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The value of persistence

A soft skill that yields hard results in the life of an entrepreneur is that of persistence. I have seen that this vital characteristic can be the difference between giving up and going on.  Robert Frost writes, “The best way out is always through”

I think of an example of a reader of my article hailing from the construction industry. A year ago, he appeared to be absolutely at the end of his tether, with no apparent way to get out of the financial hole he was in. A year later it appears as if he is well on the way to a remarkable recovery. The main reason? His persistence.

Persistence is the quality of continuing steadily despite problems or difficulties. It is one of the qualities of high achievers. The longer you stay committed to a task or goal, the more likely something good will happen for you.  You develop yourself and learn new lessons, you face challenges and obstacles, but the payoff comes when you refuse to give up.  Have you heard that anything worth having is worth working for? It’s true. There are tons of examples of underdogs or heroes of ours who persisted, stayed on course, and met or even exceeded their goals.

Let’s look at some examples.

  • NASA experienced 20 failures in its 28 attempts to send rockets to space.
  • Tim Ferris sent his breakthrough New York Times bestselling book, The 4 Hour Workweek to 25 publishers before one finally accepted it.
  • Henry Ford’s early businesses failed and left him broke 5 times before he founded Ford Motor Company.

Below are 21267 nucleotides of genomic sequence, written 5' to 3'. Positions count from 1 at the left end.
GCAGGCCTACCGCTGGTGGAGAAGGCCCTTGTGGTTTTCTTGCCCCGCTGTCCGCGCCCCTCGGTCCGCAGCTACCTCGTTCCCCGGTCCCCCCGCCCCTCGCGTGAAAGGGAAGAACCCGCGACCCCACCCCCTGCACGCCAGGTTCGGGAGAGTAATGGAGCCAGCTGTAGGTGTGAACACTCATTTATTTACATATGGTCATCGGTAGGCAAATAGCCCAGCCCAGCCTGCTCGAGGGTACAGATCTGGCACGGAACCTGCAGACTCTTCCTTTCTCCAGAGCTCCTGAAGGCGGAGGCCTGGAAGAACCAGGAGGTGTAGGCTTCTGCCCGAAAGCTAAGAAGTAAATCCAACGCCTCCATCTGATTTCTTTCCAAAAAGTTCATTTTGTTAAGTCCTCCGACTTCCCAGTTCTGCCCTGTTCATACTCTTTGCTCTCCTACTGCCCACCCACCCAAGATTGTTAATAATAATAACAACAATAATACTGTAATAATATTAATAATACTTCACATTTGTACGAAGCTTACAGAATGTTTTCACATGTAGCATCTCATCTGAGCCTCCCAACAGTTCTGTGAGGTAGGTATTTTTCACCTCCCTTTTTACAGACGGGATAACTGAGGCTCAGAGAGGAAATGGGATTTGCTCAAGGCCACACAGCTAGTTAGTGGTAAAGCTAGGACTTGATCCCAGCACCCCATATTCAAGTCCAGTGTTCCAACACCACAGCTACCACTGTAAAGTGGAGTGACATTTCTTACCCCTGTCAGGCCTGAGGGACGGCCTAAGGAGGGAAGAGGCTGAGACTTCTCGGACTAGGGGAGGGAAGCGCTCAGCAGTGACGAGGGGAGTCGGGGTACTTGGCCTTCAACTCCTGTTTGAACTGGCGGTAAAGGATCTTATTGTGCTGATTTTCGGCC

• Walt Disney went bankrupt after failing at several businesses. He was even fired from a newspaper for lacking imagination and good ideas.
  • Albert Einstein was thought to be mentally handicapped before changing the face of modern physics and winning the Nobel Prize.
  • It took Thomas Edison 1,000 attempts before inventing the light bulb. His teachers also told him growing up that he was too stupid to learn anything.
  • Lucille Ball was regarded as a failed actress before she won 4 Emmys and the Lifetime Achievement Award from the Kennedy Centre Honours.
  • Dr. Seuss’s first book was rejected by 27 publishers before it was accepted.
  • American author Jack London received 600 rejections before his first story was accepted. That is some thick skin!
  • Michael Jordan was cut from his high school basketball team for not being good enough.
  • J. K Rowling was nearly penniless, severely depressed, divorced, and a single mom, who went to school while writing Harry Potter. Rowling went from needing government assistance to being one of the richest women in the world in a 5-year span through her hard work and PERSISTENCE.

No doubt the value of persistence.

But should you persist in every circumstance? Next week, I will share some thoughts on when to persist and when not to.

In the meantime, read over the list above one more time as you consider your own journey in entrepreneurship.



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